Showing 1-24 of 51 items found in Outdoors & Play
A year-round facility for large and small boats located at the southwest end of Carlyle Lake. Suited for a complete variety of water sports.
A 248-acre lake fed by two creeks is the focal point of the Washington County State Recreational Area. The area offers several barrier-free facilities, including camping, hunting, picnicking and a fishing pier.
The 248-acre Washington County Lake offers wildlife viewing, fishing and hiking, as well as 900 surrounding acres for hunting. The natural area also has picnic and camping sites.
Just miles off I-55, I-70, and I-270, the park has easy access and has many features for travelers, like a petting zoo, playground equipment, picnic pavilions and a small lake.
Able to accommodate boats up to 45 ft. in covered slips and 40 ft. in open slips, Trade Winds Marina is a great place to moor your boat. The new clubhouse features showers, restrooms, and a lounging area for members.
Three Springs Park is a multi-purpose facility with a lighted softball and baseball field that can be converted in to smaller fields for a total of six. Also at the park are tennis courts, soccer fields, basketball courts, and volleyball courts. a half-mile walking trail and playground equipment round out the amenities.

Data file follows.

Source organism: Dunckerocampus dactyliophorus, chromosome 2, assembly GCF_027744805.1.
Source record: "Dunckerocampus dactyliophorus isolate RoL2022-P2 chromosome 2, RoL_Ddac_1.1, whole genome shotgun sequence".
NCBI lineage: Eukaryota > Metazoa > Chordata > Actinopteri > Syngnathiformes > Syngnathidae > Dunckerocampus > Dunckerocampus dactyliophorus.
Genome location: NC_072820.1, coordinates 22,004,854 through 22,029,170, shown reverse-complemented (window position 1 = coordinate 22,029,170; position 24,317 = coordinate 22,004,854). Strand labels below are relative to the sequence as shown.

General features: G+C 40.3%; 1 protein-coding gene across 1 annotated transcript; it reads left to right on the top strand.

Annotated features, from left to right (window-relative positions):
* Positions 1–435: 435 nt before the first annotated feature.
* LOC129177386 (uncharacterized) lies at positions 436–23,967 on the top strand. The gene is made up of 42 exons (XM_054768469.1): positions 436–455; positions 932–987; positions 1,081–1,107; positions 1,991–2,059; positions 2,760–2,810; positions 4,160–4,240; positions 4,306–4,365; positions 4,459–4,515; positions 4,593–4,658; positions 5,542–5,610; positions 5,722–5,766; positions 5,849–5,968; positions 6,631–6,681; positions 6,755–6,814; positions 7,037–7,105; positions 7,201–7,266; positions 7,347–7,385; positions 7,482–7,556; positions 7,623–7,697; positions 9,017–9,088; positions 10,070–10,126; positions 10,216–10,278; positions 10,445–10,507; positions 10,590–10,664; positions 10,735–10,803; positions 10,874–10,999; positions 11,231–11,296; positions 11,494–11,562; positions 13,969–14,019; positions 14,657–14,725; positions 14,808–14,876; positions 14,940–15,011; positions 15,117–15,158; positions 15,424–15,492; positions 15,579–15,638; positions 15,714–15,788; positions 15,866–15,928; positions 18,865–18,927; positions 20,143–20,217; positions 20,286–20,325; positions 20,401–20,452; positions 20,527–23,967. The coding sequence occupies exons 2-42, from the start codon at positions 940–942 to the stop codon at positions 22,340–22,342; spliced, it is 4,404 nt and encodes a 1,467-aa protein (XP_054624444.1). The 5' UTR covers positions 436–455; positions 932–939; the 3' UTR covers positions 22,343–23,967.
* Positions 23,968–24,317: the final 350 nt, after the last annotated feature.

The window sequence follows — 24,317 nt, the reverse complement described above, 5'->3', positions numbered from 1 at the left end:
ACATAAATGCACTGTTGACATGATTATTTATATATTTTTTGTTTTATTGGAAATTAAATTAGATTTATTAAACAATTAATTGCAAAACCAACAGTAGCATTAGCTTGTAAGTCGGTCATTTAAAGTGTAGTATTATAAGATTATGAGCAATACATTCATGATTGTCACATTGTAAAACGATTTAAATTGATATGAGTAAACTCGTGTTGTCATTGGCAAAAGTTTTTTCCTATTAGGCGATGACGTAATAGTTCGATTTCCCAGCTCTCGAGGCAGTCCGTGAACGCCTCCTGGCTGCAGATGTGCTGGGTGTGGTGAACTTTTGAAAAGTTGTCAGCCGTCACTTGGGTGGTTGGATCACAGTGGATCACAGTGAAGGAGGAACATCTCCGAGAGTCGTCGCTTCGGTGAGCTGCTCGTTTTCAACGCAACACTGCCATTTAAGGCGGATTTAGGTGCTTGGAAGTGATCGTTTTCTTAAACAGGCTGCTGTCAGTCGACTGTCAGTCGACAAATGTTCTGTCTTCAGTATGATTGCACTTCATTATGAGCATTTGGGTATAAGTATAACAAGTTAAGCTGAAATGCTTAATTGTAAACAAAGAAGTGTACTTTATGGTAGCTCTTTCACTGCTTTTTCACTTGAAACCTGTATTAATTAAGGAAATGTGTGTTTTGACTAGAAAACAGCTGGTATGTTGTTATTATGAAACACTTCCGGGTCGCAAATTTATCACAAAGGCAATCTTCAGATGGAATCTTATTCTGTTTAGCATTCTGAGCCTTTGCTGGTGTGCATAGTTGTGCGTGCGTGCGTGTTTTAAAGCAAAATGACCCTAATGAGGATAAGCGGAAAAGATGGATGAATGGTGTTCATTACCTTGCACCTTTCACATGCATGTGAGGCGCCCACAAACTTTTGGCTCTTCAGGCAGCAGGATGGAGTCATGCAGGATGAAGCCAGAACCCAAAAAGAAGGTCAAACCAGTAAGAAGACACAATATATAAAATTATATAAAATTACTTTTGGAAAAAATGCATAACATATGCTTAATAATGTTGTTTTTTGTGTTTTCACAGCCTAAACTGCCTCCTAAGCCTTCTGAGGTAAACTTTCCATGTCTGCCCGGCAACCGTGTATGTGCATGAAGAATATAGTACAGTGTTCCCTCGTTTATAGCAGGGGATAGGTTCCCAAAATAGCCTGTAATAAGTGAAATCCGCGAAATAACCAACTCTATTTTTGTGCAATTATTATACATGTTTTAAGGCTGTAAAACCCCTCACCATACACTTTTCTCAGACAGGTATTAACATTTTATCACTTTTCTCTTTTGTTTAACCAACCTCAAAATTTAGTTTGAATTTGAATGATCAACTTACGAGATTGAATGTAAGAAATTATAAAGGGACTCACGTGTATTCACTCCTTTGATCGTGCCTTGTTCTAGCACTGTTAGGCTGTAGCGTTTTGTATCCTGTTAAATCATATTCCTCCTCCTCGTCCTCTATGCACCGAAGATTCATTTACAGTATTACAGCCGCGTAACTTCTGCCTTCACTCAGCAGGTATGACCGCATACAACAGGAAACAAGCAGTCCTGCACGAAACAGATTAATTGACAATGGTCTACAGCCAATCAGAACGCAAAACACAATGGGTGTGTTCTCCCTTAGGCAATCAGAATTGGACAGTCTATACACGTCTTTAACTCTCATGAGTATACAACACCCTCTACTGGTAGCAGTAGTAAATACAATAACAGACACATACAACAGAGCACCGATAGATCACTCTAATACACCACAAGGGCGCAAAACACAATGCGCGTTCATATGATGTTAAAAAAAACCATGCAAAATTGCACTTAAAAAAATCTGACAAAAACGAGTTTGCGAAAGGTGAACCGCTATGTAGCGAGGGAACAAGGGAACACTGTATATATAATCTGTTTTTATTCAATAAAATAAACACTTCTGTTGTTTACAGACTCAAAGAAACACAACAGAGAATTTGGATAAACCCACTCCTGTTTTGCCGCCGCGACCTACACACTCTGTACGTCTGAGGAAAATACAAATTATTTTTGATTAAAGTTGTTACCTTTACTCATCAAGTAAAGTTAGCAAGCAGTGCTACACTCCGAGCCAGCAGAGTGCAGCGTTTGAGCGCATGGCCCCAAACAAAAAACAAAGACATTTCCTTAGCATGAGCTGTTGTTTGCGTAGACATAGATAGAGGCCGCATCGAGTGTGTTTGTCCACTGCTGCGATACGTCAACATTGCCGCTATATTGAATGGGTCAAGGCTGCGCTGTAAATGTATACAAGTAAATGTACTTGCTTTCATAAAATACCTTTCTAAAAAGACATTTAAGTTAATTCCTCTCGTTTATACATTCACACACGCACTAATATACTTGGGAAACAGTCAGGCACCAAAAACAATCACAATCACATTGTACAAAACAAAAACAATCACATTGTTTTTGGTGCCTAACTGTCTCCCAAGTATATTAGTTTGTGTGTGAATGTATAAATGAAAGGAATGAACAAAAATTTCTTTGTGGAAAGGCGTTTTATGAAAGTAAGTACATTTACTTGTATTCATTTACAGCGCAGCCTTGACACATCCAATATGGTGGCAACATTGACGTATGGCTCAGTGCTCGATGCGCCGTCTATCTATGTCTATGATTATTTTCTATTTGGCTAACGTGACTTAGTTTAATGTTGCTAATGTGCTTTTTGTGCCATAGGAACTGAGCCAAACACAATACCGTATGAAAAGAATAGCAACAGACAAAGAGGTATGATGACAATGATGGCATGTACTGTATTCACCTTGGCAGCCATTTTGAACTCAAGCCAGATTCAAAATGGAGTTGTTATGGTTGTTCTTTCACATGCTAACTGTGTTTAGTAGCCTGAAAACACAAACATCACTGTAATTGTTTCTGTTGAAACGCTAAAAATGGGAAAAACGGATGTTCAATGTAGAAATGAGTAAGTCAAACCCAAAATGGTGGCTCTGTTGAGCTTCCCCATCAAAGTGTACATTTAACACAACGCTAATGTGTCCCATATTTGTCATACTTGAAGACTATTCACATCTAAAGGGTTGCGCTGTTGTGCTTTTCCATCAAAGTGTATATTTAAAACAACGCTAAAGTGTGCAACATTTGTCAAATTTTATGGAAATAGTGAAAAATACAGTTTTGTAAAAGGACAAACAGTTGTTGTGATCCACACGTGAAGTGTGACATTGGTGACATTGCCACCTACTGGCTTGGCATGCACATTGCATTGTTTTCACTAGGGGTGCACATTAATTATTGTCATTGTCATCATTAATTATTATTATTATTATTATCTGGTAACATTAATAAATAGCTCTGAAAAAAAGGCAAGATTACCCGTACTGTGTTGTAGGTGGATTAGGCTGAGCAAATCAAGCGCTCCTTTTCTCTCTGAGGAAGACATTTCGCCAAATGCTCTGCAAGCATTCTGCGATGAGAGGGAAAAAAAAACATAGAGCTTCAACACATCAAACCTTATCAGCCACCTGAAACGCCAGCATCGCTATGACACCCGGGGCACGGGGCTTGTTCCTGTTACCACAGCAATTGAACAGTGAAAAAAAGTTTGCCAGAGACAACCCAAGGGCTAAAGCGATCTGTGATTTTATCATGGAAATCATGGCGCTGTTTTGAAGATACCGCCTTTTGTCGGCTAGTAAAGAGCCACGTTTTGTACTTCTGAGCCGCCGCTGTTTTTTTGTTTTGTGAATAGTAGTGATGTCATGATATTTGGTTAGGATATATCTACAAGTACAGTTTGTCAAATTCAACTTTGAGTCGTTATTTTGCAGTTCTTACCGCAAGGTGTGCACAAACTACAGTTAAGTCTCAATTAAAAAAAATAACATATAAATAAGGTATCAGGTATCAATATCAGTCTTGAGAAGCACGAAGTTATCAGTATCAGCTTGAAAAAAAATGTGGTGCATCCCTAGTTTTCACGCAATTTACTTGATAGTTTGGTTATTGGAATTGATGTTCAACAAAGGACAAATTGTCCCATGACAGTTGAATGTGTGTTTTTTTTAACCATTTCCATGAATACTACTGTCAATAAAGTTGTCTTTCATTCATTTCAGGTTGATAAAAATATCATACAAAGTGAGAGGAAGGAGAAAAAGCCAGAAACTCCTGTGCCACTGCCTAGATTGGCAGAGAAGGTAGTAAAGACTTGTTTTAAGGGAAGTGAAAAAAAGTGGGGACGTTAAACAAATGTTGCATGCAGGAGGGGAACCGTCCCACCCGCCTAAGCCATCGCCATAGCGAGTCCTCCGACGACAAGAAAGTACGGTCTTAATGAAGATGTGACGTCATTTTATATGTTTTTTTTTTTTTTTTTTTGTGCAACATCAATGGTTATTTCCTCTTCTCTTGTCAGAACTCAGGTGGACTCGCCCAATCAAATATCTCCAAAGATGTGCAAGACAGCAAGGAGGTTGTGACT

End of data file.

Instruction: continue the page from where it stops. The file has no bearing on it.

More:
This expansive park features picnic areas, baseball and softball fields, playgrounds, tennis courts, horseshoe pits, and sand volleyball courts. The centerpiece of the park is an old train depot, a full-size caboose, and a train car that can be reserved for groups.
This 18-hole golf course was designed by Robert Garard and Gary Hoelcher.
Stop in or make a reservation to ride the trails. Lessons are also available.
Meet the wide range of animals at this real working farm. Bottle feed kids and lambs. Pet the goats, camels, chicks, rabbits, camels and even two zebras.
The park is open for boating and fishing year round and hosts a major drag boat racing event each year.
Beautiful. untouched nature preserve which way originally purchased by the Knobeloch family in 1874. After a family disagreement, the land was auctioned off to the nature conservancy and then sold to the Illinois Department of Natural Resources.